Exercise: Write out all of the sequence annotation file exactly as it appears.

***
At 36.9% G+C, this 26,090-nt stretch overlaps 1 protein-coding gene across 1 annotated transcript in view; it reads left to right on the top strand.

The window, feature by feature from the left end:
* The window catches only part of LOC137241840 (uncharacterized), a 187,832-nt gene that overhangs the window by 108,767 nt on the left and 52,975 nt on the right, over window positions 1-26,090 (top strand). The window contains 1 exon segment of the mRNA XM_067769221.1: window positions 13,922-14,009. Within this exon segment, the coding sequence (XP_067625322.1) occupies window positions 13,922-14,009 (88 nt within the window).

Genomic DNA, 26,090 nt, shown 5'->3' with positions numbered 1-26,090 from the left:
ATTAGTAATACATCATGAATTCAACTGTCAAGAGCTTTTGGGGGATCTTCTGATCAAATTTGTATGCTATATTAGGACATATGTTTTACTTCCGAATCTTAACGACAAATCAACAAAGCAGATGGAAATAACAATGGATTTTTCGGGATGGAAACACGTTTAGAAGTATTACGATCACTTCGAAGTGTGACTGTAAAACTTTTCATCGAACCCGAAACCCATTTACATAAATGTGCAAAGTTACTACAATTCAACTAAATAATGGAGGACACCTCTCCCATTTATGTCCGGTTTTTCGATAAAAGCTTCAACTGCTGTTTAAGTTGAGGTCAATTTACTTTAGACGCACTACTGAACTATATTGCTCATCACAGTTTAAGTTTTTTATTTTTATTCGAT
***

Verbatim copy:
At 36.9% G+C, this 26,090-nt stretch overlaps 1 protein-coding gene across 1 annotated transcript in view; it reads left to right on the top strand.

The window, feature by feature from the left end:
* The window catches only part of LOC137241840 (uncharacterized), a 187,832-nt gene that overhangs the window by 108,767 nt on the left and 52,975 nt on the right, over window positions 1-26,090 (top strand). The window contains 1 exon segment of the mRNA XM_067769221.1: window positions 13,922-14,009. Within this exon segment, the coding sequence (XP_067625322.1) occupies window positions 13,922-14,009 (88 nt within the window).

Genomic DNA, 26,090 nt, shown 5'->3' with positions numbered 1-26,090 from the left:
ATTAGTAATACATCATGAATTCAACTGTCAAGAGCTTTTGGGGGATCTTCTGATCAAATTTGTATGCTATATTAGGACATATGTTTTACTTCCGAATCTTAACGACAAATCAACAAAGCAGATGGAAATAACAATGGATTTTTCGGGATGGAAACACGTTTAGAAGTATTACGATCACTTCGAAGTGTGACTGTAAAACTTTTCATCGAACCCGAAACCCATTTACATAAATGTGCAAAGTTACTACAATTCAACTAAATAATGGAGGACACCTCTCCCATTTATGTCCGGTTTTTCGATAAAAGCTTCAACTGCTGTTTAAGTTGAGGTCAATTTACTTTAGACGCACTACTGAACTATATTGCTCATCACAGTTTAAGTTTTTTATTTTTATTCGAT